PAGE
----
Last Updated on May 5, 2015, by eNotes Editorial. Word Count: 244
The thing you have to understand about the Clash is that, good as they are, you must take them with a grain of salt. God knows, we need bands that have more on their minds than a fat royalty statement, but I'm old enough to remember the revolutionary rhetoric of a lot the Sixties musicians, and while I doubt that the Clash will wind up their career singing million-selling love songs à la the Jefferson Starship, that prospect does help put things in perspective somewhat. So the Clash's political commitment, however well intentioned, does not impress me particularly.
Actually, given that most of their concerns are not terribly relevant to an American audience …, the Clash are already being presented here not as an especially political band, but rather as keepers of the rock-and-roll flame, sort of like Bruce Springsteen, and on that level I find them quite exciting. Oh, they have a lot of growing to do; their lack of polish in the great, early Who/Kinks tradition seems less an act of homage and more like simple inexperience…. They've got real melodies …, which already puts them head and shoulders above the American heavy-metal brigade. In short, anyone who remembers with affection a neat little working-class combo of a few years ago called Mott the Hoople will have little trouble liking ["Give 'Em Enough Rope"]. (pp. 107-08)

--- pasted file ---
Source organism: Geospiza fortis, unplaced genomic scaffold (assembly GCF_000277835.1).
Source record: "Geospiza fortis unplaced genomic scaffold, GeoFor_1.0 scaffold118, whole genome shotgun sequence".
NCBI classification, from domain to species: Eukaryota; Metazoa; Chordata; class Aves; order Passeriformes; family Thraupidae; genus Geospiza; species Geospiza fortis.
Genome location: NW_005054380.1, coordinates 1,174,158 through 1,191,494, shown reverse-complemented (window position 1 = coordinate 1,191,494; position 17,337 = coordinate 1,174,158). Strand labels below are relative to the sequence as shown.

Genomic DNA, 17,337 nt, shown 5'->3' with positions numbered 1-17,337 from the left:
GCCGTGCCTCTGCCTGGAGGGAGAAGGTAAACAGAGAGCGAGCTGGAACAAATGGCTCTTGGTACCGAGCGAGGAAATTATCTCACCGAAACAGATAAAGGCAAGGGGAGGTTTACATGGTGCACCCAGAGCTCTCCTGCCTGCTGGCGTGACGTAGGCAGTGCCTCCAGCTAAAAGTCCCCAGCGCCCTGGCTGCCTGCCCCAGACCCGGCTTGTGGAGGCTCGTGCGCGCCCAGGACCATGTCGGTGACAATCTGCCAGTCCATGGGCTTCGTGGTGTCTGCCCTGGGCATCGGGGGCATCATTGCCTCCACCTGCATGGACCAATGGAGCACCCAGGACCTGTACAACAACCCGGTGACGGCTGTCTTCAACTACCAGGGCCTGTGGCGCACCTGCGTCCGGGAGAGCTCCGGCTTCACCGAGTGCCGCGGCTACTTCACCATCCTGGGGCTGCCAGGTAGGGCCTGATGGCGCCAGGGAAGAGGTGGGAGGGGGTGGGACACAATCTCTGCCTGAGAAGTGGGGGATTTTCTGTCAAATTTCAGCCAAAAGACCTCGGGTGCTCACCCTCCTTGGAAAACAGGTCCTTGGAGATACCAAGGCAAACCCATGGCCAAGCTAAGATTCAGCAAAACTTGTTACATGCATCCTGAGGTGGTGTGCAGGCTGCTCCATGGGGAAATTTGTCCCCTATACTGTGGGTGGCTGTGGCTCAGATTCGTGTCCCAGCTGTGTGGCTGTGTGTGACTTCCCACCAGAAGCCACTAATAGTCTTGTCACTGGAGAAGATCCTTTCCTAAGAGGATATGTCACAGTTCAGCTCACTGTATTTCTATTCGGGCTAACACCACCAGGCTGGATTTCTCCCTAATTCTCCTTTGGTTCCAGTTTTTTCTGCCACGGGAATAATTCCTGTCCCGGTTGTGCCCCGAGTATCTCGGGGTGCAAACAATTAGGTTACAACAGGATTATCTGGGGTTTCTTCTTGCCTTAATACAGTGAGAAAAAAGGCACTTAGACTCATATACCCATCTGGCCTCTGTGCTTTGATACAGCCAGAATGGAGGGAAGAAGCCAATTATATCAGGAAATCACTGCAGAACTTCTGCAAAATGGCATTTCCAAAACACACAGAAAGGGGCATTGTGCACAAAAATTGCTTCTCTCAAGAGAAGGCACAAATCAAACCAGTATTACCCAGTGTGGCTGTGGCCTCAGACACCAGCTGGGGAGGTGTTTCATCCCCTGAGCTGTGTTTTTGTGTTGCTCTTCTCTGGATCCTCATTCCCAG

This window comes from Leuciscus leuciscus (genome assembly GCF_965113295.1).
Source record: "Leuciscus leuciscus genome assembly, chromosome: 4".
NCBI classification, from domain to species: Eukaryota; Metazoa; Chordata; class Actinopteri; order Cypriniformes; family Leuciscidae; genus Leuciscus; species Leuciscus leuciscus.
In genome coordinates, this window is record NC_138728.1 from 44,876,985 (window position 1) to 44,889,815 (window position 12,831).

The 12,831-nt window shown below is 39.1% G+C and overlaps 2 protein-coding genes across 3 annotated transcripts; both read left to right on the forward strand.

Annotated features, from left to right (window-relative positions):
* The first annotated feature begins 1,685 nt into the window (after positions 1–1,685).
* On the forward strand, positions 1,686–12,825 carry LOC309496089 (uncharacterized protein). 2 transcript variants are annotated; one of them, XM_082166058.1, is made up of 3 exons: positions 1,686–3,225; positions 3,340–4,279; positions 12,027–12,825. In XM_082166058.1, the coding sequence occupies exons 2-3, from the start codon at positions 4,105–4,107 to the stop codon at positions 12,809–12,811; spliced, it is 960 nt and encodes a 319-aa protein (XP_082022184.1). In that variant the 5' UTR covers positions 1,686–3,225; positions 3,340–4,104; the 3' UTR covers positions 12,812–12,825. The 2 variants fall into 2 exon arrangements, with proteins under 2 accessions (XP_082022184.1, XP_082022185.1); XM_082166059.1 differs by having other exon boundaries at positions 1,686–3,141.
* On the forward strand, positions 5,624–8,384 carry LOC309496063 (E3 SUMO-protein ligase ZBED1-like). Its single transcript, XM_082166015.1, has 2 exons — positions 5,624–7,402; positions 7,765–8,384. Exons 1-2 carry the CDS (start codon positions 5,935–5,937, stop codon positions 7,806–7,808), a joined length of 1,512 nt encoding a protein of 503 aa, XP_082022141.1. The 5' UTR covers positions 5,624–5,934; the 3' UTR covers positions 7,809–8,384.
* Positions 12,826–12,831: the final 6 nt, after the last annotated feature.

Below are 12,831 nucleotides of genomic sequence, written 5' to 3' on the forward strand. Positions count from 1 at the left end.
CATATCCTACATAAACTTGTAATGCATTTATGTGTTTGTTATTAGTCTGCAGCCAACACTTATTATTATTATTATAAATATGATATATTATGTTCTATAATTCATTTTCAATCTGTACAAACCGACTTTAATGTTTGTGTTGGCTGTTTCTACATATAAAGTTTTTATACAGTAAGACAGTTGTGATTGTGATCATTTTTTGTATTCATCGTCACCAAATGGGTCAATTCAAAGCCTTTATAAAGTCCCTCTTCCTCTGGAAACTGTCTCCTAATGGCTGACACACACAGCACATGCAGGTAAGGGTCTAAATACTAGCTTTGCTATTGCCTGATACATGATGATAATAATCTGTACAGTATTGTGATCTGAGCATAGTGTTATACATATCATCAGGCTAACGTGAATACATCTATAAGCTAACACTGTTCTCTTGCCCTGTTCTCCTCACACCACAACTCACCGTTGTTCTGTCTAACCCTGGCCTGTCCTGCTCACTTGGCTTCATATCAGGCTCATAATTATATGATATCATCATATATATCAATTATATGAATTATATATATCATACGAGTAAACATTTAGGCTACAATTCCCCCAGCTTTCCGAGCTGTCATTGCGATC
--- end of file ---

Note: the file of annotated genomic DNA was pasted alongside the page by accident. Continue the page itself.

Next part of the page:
Steve Simels, in a review of, "Give 'Em Enough Rope," in Stereo Review, Vol. 42, No. 2, February, 1979, pp. 107-08.
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